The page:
What does Proverbs 21:2 mean?
ESV: Every way of a man is right in his own eyes, but the LORD weighs the heart.
NIV: A person may think their own ways are right, but the LORD weighs the heart.
NASB: Every person’s way is right in his own eyes, But the Lord examines the hearts.
CSB: All a person's ways seem right to him, but the Lord weighs hearts.
NLT: People may be right in their own eyes, but the Lord examines their heart.
KJV: Every way of a man is right in his own eyes: but the LORD pondereth the hearts.
The Lord can control the hearts of anyone, even a king (Proverbs 21:1), because He knows the smallest details of our inner thoughts. A person may think his behavior is fine, but the ultimate Judge is God. No matter how good a person may think he is, the Lord looks upon the heart and sees whatever sin is there. Other Scriptures indicate our hearts are prone to self-deception about sin (Jeremiah 17:9). People may judge each other, assuming they can know with perfection who is good, but the Lord sees what we cannot see (1 Samuel 16:7).
Ultimately, all people have a level of sin in their inner being. The Bible notes that "none is righteous, no, not one" (Romans 3:10). The same passage also declares, "for all have sinned and fall short of the glory of God" (Romans 3:23). The Pharisee who stood in the temple and arrogantly compared himself to others, including someone who stood nearby, thought he was righteous because he performed religious acts. However, God knew his heart and did not justify him. He justified the person who acknowledged his sin and prayed, "God, be merciful to me, a sinner" (Luke 18:13).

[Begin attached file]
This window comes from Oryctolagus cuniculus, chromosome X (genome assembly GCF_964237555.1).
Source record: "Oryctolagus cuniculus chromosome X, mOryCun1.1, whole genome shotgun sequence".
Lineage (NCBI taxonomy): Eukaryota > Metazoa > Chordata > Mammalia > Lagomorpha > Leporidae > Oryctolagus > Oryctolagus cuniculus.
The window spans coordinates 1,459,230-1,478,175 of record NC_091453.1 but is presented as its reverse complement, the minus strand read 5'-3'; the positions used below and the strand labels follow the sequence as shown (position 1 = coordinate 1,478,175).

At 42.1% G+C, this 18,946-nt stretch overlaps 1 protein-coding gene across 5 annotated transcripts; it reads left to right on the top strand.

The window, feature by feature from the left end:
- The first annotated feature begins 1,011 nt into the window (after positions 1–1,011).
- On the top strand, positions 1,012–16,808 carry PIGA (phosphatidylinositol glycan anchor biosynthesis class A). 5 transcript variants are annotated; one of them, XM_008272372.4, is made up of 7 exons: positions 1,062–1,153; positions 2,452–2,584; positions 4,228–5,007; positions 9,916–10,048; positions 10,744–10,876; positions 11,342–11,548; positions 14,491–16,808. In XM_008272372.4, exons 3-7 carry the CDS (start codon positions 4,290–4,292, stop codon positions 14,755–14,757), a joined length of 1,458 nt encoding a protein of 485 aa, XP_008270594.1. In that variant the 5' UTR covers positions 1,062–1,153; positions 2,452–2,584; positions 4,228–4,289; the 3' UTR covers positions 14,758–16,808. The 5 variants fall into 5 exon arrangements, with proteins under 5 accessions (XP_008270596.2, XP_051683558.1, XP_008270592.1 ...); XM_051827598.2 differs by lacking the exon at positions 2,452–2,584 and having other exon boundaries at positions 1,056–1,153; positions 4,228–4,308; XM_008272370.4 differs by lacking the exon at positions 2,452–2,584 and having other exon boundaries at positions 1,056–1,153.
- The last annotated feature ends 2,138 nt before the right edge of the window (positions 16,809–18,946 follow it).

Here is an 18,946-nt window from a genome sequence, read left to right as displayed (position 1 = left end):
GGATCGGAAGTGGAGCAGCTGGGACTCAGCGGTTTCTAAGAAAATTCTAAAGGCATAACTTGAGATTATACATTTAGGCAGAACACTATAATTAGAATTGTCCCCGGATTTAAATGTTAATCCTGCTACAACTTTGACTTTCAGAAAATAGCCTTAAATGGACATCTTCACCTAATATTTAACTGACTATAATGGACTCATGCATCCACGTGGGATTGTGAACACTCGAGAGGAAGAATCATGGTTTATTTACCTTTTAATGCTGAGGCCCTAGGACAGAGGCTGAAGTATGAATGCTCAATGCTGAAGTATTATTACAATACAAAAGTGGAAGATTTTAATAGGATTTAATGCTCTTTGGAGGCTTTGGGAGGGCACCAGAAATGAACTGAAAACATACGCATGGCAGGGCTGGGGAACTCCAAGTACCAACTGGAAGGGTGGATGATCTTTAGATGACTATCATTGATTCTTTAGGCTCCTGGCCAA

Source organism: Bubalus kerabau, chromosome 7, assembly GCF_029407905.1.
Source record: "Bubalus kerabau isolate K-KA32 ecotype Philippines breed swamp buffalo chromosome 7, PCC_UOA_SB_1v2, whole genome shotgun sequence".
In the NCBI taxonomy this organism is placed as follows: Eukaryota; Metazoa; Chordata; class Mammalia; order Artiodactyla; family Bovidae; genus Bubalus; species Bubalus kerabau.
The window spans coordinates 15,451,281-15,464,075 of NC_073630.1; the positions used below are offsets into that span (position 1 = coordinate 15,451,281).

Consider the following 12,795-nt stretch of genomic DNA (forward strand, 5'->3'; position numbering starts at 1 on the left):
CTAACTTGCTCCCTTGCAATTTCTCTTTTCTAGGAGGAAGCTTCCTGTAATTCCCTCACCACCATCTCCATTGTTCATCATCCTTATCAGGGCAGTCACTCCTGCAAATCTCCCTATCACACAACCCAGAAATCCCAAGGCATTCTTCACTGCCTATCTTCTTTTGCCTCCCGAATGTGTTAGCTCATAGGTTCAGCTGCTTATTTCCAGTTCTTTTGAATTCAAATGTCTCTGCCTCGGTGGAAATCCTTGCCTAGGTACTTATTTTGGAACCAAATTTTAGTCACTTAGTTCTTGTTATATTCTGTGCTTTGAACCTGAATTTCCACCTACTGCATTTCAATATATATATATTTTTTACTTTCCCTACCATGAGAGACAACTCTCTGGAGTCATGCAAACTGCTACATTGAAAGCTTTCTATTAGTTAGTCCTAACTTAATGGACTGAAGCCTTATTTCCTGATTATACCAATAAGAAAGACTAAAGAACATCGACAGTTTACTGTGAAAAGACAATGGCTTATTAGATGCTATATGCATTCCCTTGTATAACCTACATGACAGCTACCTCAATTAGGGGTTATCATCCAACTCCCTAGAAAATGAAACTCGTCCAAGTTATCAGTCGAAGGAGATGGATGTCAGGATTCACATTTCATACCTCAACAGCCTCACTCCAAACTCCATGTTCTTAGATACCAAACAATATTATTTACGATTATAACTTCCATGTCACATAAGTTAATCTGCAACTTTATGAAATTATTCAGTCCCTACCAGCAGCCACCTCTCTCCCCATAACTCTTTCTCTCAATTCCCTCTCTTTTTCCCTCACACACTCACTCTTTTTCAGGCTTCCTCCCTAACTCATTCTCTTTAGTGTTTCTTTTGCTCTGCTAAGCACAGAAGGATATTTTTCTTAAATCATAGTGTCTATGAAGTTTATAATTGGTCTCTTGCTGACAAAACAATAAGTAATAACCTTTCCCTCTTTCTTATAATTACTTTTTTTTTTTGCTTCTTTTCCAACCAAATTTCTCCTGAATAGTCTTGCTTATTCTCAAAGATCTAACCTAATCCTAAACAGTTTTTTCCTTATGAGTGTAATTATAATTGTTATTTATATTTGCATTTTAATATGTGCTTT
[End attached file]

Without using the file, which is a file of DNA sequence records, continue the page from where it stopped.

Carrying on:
Proverbs 21:1–16 continues Solomon's wise observations (Proverbs 10:1) by acknowledging the Lord's control of kings. He also mentions what the Lord despises: pride, love of money, violence, the conduct of the wicked, the withholding of charity, bribery, and apostasy. On the other hand, he commends righteousness and justice, pure conduct, wise acceptance of instruction, and charity.
This chapter begins and ends with a declaration of God's sovereignty. He alone judges the heart; the Lord considers intentions just as important as physical actions. Other comments include statements about unpleasant spouses, proper perspectives on wealth, work ethic, and the essential nature of godly wisdom. Human wisdom is no match for the sovereign Lord, who alone is ultimately responsible for victory in battle.
This is part of the second major section of the book (Proverbs 10—22) featuring nearly four hundred statements. Most of these are two-line comments presenting common sense and general wisdom. The vague theme of chapter 21 is God's control. Man may believe he is in control of his circumstances, but God superintends everything. The chapter begins and ends by assuring the readers that God holds ultimate sway over all things.
Proverbs is best understood in context with the books of Ecclesiastes and Job. In Proverbs, “wisdom” is given in short, simple, general terms. Ecclesiastes represents wisdom based on observation and experience. This often shows how the general principles of the book of Proverbs don’t apply in absolutely every circumstance. Job represents wisdom based on the experience of suffering and injustice. All three come to the conclusion that God does indeed know best, and the most sensible course of action is to follow His will.
Accessed 11/30/2023 5:26:05 AM
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